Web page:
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All is well when the gut is well

All is well when the gut is well

All is well when the gut is well

A HEALTHY gut has become the fashionable hotspot for focussing popular attention and consumerism.

Accordingly, we hardly need to discuss anymore about the merits of cultivating a healthy gut biome and how to sustain it in a culture mired in unhealthy choices - it has been well covered. 

It is of value however, to view the gut through a spiritual lens to understand more deeply why cultivating a healthy digestive system can not only improve our quality of life but it can create optimal conditions to reclaim our personal power. Indeed, the power to thrive and succeed resides in our core.

The nerve receptor sites of the solar plexus are very similar to brain tissue and it is sometimes known as the enteric brain because it responds to the same neurotransmitters as the brain does.

Internal knowing is almost visceral, we all sometimes have that ‘gut feeling’; or perhaps our stomach ‘knots’ or ‘butterflies’ in confronting stressful situations.

It is those gut feelings that announce the stirrings of our instinctual self; when we learn to trust these raw sensations of essential instinct we can consciously temper and refine them to evolve into intuition, the voice of the wiser, inner witness.

The solar plexus in our body is the home of third chakra, known as manipura in Sanskrit, and the seat of our personal power and depository for unrefined emotions.

It is elementally associated with fire, the energy known, as Agni in Ayurvedic scripts.

Plants contain a special form of Agni - the vegetable fire - that allows them to digest light through photosynthesis.

The Agni of plants connects to pranagni in the human body, warming and stimulating the life force.

Spicy herbs are particularly clever at doing this, such as ginger, pepper, turmeric, cinnamon, cloves and cardamom.

In the human energy system, the third chakra is approximately located in the solar plexus, our geometric centre of gravity, sitting over the stomach and the nerve ganglia under the diaphragm.

It is all about assimilation and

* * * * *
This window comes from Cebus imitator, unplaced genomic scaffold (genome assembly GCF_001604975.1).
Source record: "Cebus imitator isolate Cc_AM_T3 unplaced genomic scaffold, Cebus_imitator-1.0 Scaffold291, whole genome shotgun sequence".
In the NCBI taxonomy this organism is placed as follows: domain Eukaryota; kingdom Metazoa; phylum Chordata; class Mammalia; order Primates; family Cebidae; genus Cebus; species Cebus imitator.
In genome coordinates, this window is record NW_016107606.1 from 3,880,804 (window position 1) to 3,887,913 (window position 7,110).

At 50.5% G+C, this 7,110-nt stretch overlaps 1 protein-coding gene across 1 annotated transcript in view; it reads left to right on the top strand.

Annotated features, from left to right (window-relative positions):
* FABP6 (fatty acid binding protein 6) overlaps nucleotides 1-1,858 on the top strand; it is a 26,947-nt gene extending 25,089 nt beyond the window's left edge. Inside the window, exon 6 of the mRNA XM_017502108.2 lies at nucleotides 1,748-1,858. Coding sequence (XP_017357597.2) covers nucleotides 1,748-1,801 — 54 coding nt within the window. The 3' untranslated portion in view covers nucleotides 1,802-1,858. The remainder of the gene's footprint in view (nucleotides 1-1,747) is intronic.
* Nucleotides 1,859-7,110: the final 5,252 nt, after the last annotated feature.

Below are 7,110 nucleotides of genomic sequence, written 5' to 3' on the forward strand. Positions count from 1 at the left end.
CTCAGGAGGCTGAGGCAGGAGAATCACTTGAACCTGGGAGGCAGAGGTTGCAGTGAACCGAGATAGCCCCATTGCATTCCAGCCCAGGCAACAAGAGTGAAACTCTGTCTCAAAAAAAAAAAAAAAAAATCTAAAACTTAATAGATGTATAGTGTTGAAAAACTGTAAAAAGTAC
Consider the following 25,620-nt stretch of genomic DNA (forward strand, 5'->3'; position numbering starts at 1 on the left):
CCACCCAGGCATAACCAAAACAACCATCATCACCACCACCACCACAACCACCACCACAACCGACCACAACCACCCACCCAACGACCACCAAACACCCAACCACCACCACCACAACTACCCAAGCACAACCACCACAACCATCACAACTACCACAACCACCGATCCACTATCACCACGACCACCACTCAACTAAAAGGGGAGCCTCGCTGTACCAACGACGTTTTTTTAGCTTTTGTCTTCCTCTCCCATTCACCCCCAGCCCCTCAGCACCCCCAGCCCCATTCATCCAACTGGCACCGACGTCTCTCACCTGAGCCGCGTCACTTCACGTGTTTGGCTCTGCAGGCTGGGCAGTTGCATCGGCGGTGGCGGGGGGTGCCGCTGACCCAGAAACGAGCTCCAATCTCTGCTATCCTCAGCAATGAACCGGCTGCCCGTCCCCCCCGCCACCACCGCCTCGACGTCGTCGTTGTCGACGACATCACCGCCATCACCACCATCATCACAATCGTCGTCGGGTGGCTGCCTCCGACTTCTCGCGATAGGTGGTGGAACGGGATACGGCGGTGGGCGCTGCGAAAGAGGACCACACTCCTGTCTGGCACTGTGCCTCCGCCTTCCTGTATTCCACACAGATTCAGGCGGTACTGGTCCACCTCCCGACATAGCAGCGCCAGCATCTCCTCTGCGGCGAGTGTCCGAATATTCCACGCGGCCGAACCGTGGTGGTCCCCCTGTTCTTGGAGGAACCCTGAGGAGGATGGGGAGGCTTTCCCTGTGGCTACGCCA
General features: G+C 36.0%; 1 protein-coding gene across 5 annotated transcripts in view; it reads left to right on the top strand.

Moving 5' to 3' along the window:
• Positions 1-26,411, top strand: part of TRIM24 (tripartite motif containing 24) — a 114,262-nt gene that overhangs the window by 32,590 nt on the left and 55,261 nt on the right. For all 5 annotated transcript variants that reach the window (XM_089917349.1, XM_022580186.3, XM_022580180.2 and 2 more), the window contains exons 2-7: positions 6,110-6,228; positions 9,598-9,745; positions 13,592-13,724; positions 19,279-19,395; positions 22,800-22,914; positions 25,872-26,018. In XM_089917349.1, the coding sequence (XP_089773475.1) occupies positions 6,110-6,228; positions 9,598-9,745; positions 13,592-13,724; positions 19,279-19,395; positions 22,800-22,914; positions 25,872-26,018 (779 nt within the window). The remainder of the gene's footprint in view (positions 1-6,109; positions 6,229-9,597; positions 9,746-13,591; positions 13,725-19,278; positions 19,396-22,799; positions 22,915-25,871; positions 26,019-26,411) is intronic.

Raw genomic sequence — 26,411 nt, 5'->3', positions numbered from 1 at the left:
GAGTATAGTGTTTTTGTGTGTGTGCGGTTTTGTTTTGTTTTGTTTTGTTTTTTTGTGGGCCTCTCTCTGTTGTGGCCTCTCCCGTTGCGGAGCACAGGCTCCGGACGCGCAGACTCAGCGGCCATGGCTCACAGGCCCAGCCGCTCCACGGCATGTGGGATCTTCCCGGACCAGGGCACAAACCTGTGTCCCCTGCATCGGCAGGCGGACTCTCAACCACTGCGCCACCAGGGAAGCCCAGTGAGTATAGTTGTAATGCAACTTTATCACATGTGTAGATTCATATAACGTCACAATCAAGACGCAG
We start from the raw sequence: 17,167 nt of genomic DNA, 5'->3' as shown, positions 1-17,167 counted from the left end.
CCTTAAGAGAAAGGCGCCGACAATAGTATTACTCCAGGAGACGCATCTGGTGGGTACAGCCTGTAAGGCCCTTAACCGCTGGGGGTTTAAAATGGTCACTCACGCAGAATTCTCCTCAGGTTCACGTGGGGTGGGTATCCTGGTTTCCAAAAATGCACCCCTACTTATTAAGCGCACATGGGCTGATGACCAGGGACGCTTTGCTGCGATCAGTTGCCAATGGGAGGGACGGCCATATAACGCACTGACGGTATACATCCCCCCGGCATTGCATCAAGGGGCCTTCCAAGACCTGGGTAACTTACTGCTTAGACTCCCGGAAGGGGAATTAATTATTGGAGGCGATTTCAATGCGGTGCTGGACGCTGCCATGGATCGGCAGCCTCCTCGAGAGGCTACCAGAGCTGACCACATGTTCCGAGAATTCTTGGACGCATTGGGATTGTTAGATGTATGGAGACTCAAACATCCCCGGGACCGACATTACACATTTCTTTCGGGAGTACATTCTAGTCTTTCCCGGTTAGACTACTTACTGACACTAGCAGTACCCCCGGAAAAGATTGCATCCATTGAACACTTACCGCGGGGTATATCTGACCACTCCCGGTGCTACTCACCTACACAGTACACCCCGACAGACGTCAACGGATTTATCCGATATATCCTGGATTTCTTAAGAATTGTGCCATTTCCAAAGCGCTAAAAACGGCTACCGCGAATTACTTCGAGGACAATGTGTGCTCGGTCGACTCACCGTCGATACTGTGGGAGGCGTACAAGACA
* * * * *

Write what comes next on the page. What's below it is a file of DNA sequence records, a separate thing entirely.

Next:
filters energy into our vital organs so that they can break down nutrients for digestion.

This chakra governs the stomach, abdomen, upper GI tract, liver, gallbladder, pancreas, kidney spleen, adrenal glands and the middle spine area behind the solar plexus.

It is also responsible for the mechanisms of metabolism for both the gross form of food and the mental aspect of ideas.

As well as being the distribution point of life energy, it is our principal source for action, energy and power; which also applies to emotions and feelings.

Manipura chakra is the area where we store stress and negative emotions especially those that we have not been able to express such as the challenging issues of competition, comparison, control, worthiness and judgement.

The body’s digestive process breaks food into substances that can be absorbed and used for energy, growth and repair.

We should be more mindful of every type of food and herb that we put into our bodies; cognisant of its nutritional value and action on our different body systems; asking ourselves whether it is cleansing, alkalising, too high in sugar, congesting perhaps or is it strengthening for bones or calming for the nervous system?

We must follow our wisest instincts about how healing each bit of food will be for us, or whether it robs us of vitality and life force.

Energetically, the solar plexus chakra stokes up the fuel reserves of our body and when it is awakened, we feel fearless and any obstacles in our path are burned away as we meet the world on our own terms.

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